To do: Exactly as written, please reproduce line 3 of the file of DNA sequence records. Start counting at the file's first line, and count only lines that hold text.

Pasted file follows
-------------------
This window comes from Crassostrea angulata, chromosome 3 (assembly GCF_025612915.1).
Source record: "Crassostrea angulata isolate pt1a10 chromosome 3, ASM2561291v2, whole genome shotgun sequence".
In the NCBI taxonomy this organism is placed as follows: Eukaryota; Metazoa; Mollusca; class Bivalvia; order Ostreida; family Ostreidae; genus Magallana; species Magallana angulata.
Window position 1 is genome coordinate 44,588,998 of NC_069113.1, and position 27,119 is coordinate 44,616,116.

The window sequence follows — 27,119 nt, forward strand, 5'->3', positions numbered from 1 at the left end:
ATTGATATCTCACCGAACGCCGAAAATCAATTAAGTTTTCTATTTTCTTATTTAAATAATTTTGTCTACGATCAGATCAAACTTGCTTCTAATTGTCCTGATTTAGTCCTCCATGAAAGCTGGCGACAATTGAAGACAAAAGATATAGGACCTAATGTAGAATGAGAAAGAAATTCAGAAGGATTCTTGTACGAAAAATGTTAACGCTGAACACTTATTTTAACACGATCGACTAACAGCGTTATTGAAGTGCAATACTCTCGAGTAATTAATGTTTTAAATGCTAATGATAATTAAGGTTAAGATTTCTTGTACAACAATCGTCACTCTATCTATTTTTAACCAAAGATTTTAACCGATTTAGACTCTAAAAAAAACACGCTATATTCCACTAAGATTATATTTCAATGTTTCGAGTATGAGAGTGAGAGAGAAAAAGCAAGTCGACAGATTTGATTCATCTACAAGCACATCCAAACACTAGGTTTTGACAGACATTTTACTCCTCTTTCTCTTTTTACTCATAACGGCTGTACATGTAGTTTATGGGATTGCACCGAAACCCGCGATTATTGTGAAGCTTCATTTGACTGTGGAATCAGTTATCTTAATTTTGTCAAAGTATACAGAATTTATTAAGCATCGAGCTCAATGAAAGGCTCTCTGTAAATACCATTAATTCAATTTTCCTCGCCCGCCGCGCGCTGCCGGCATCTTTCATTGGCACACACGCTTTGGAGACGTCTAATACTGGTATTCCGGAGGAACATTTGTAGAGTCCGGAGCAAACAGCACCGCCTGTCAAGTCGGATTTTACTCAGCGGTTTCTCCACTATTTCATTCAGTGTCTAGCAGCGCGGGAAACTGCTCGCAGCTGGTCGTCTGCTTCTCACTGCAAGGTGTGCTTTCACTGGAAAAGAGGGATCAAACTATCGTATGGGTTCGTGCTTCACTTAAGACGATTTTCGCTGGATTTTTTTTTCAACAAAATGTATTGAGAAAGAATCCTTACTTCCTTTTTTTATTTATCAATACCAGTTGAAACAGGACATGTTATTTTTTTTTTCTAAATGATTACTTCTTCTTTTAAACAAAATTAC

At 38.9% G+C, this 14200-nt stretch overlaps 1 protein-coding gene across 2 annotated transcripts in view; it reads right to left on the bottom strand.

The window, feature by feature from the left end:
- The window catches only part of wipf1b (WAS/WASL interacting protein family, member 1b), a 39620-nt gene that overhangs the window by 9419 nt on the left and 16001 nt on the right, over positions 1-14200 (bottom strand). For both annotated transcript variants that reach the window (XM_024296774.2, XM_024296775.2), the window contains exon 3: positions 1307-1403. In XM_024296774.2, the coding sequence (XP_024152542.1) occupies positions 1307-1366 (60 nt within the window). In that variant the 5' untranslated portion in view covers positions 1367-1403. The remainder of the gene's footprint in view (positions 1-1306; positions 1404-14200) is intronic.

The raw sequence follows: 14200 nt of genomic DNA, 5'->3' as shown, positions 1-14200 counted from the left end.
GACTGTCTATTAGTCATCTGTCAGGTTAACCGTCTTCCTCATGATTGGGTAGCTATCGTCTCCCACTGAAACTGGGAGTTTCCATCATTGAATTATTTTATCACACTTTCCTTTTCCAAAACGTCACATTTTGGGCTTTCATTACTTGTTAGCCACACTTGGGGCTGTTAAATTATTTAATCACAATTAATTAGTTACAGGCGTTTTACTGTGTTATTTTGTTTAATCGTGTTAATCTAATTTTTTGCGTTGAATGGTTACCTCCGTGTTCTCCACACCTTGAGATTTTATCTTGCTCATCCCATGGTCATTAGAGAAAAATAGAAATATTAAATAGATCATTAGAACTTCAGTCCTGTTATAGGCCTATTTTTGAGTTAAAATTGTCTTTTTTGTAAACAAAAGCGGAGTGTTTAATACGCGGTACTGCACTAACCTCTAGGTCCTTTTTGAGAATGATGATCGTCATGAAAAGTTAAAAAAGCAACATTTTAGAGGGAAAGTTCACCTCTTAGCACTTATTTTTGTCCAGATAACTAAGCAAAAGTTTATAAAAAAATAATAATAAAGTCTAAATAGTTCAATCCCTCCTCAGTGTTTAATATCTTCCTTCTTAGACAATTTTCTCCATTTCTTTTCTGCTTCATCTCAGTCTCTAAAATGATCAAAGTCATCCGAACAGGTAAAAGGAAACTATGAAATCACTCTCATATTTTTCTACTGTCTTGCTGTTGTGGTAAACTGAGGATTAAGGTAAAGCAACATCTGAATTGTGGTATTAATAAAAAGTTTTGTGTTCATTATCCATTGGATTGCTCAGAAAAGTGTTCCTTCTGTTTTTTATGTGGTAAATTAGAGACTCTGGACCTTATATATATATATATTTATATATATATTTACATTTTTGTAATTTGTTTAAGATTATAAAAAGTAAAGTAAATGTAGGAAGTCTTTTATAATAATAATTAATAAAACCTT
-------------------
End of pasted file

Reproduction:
In the NCBI taxonomy this organism is placed as follows: Eukaryota; Metazoa; Mollusca; class Bivalvia; order Ostreida; family Ostreidae; genus Magallana; species Magallana angulata.